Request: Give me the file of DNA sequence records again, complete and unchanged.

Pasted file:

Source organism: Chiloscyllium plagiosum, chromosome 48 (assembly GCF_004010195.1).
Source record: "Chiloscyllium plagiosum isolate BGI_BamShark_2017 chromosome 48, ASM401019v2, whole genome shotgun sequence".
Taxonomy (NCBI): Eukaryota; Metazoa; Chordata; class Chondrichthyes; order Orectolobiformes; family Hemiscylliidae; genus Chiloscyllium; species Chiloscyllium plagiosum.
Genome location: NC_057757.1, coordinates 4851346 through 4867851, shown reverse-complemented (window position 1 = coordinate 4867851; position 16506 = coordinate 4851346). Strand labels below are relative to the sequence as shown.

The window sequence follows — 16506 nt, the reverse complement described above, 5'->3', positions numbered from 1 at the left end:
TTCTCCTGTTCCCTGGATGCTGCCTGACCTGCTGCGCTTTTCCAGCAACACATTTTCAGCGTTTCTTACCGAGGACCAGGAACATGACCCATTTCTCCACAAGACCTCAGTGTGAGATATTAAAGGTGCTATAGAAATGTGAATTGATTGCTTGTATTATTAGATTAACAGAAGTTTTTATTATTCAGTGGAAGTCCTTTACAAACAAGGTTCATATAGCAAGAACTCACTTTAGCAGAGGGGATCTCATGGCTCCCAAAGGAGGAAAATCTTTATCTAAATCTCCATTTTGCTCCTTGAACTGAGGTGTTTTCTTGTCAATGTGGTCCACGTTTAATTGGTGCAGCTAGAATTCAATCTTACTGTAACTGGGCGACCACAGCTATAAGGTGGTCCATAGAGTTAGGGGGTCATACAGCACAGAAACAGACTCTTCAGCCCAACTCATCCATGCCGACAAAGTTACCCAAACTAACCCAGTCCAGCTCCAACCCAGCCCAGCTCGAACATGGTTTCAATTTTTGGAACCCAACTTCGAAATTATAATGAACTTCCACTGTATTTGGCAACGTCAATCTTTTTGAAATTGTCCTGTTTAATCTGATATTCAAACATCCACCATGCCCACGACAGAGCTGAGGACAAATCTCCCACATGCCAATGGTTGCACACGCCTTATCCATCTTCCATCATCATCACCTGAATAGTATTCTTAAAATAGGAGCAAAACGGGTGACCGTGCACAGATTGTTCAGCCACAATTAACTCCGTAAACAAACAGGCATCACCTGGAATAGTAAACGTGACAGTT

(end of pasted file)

Source organism: Chiloscyllium plagiosum, chromosome 48 (assembly GCF_004010195.1).
Source record: "Chiloscyllium plagiosum isolate BGI_BamShark_2017 chromosome 48, ASM401019v2, whole genome shotgun sequence".
Taxonomy (NCBI): Eukaryota; Metazoa; Chordata; class Chondrichthyes; order Orectolobiformes; family Hemiscylliidae; genus Chiloscyllium; species Chiloscyllium plagiosum.
Genome location: NC_057757.1, coordinates 4851346 through 4867851, shown reverse-complemented (window position 1 = coordinate 4867851; position 16506 = coordinate 4851346). Strand labels below are relative to the sequence as shown.

The window sequence follows — 16506 nt, the reverse complement described above, 5'->3', positions numbered from 1 at the left end:
TTCTCCTGTTCCCTGGATGCTGCCTGACCTGCTGCGCTTTTCCAGCAACACATTTTCAGCGTTTCTTACCGAGGACCAGGAACATGACCCATTTCTCCACAAGACCTCAGTGTGAGATATTAAAGGTGCTATAGAAATGTGAATTGATTGCTTGTATTATTAGATTAACAGAAGTTTTTATTATTCAGTGGAAGTCCTTTACAAACAAGGTTCATATAGCAAGAACTCACTTTAGCAGAGGGGATCTCATGGCTCCCAAAGGAGGAAAATCTTTATCTAAATCTCCATTTTGCTCCTTGAACTGAGGTGTTTTCTTGTCAATGTGGTCCACGTTTAATTGGTGCAGCTAGAATTCAATCTTACTGTAACTGGGCGACCACAGCTATAAGGTGGTCCATAGAGTTAGGGGGTCATACAGCACAGAAACAGACTCTTCAGCCCAACTCATCCATGCCGACAAAGTTACCCAAACTAACCCAGTCCAGCTCCAACCCAGCCCAGCTCGAACATGGTTTCAATTTTTGGAACCCAACTTCGAAATTATAATGAACTTCCACTGTATTTGGCAACGTCAATCTTTTTGAAATTGTCCTGTTTAATCTGATATTCAAACATCCACCATGCCCACGACAGAGCTGAGGACAAATCTCCCACATGCCAATGGTTGCACACGCCTTATCCATCTTCCATCATCATCACCTGAATAGTATTCTTAAAATAGGAGCAAAACGGGTGACCGTGCACAGATTGTTCAGCCACAATTAACTCCGTAAACAAACAGGCATCACCTGGAATAGTAAACGTGACAGTT